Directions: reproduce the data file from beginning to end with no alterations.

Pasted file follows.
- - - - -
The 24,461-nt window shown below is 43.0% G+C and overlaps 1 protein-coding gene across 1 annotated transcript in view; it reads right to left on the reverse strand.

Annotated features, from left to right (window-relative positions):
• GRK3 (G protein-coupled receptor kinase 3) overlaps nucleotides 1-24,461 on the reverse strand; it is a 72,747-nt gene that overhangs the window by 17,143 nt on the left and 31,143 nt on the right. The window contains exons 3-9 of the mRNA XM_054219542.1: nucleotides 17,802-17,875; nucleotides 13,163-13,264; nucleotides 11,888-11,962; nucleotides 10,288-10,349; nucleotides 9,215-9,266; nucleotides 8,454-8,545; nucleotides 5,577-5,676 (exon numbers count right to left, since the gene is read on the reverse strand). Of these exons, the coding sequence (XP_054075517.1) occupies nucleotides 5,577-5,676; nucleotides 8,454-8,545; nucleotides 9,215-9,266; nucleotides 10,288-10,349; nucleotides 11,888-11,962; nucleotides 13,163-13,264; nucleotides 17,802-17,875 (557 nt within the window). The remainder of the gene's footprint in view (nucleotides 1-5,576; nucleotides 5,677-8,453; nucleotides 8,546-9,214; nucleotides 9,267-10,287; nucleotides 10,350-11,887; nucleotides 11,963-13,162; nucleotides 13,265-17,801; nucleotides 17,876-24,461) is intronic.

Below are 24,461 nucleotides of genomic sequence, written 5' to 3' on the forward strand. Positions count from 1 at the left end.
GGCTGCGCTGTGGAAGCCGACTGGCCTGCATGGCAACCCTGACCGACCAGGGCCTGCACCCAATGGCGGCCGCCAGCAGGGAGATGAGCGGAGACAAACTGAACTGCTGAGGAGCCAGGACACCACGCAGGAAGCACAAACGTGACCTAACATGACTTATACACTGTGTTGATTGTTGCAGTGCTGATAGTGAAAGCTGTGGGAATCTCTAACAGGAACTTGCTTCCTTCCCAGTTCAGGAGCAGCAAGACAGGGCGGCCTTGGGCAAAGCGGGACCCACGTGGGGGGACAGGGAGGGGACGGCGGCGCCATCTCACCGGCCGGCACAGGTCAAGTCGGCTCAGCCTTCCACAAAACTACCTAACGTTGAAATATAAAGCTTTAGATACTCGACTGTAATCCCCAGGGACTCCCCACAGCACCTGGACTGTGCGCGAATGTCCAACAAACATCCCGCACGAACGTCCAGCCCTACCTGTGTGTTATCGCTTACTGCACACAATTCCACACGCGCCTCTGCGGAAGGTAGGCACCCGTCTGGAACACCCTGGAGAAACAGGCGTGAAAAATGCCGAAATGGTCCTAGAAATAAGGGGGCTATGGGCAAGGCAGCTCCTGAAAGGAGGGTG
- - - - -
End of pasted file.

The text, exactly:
The 24,461-nt window shown below is 43.0% G+C and overlaps 1 protein-coding gene across 1 annotated transcript in view; it reads right to left on the reverse strand.

Annotated features, from left to right (window-relative positions):
• GRK3 (G protein-coupled receptor kinase 3) overlaps nucleotides 1-24,461 on the reverse strand; it is a 72,747-nt gene that overhangs the window by 17,143 nt on the left and 31,143 nt on the right. The window contains exons 3-9 of the mRNA XM_054219542.1: nucleotides 17,802-17,875; nucleotides 13,163-13,264; nucleotides 11,888-11,962; nucleotides 10,288-10,349; nucleotides 9,215-9,266; nucleotides 8,454-8,545; nucleotides 5,577-5,676 (exon numbers count right to left, since the gene is read on the reverse strand). Of these exons, the coding sequence (XP_054075517.1) occupies nucleotides 5,577-5,676; nucleotides 8,454-8,545; nucleotides 9,215-9,266; nucleotides 10,288-10,349; nucleotides 11,888-11,962; nucleotides 13,163-13,264; nucleotides 17,802-17,875 (557 nt within the window). The remainder of the gene's footprint in view (nucleotides 1-5,576; nucleotides 5,677-8,453; nucleotides 8,546-9,214; nucleotides 9,267-10,287; nucleotides 10,350-11,887; nucleotides 11,963-13,162; nucleotides 13,265-17,801; nucleotides 17,876-24,461) is intronic.

Below are 24,461 nucleotides of genomic sequence, written 5' to 3' on the forward strand. Positions count from 1 at the left end.
GGCTGCGCTGTGGAAGCCGACTGGCCTGCATGGCAACCCTGACCGACCAGGGCCTGCACCCAATGGCGGCCGCCAGCAGGGAGATGAGCGGAGACAAACTGAACTGCTGAGGAGCCAGGACACCACGCAGGAAGCACAAACGTGACCTAACATGACTTATACACTGTGTTGATTGTTGCAGTGCTGATAGTGAAAGCTGTGGGAATCTCTAACAGGAACTTGCTTCCTTCCCAGTTCAGGAGCAGCAAGACAGGGCGGCCTTGGGCAAAGCGGGACCCACGTGGGGGGACAGGGAGGGGACGGCGGCGCCATCTCACCGGCCGGCACAGGTCAAGTCGGCTCAGCCTTCCACAAAACTACCTAACGTTGAAATATAAAGCTTTAGATACTCGACTGTAATCCCCAGGGACTCCCCACAGCACCTGGACTGTGCGCGAATGTCCAACAAACATCCCGCACGAACGTCCAGCCCTACCTGTGTGTTATCGCTTACTGCACACAATTCCACACGCGCCTCTGCGGAAGGTAGGCACCCGTCTGGAACACCCTGGAGAAACAGGCGTGAAAAATGCCGAAATGGTCCTAGAAATAAGGGGGCTATGGGCAAGGCAGCTCCTGAAAGGAGGGTG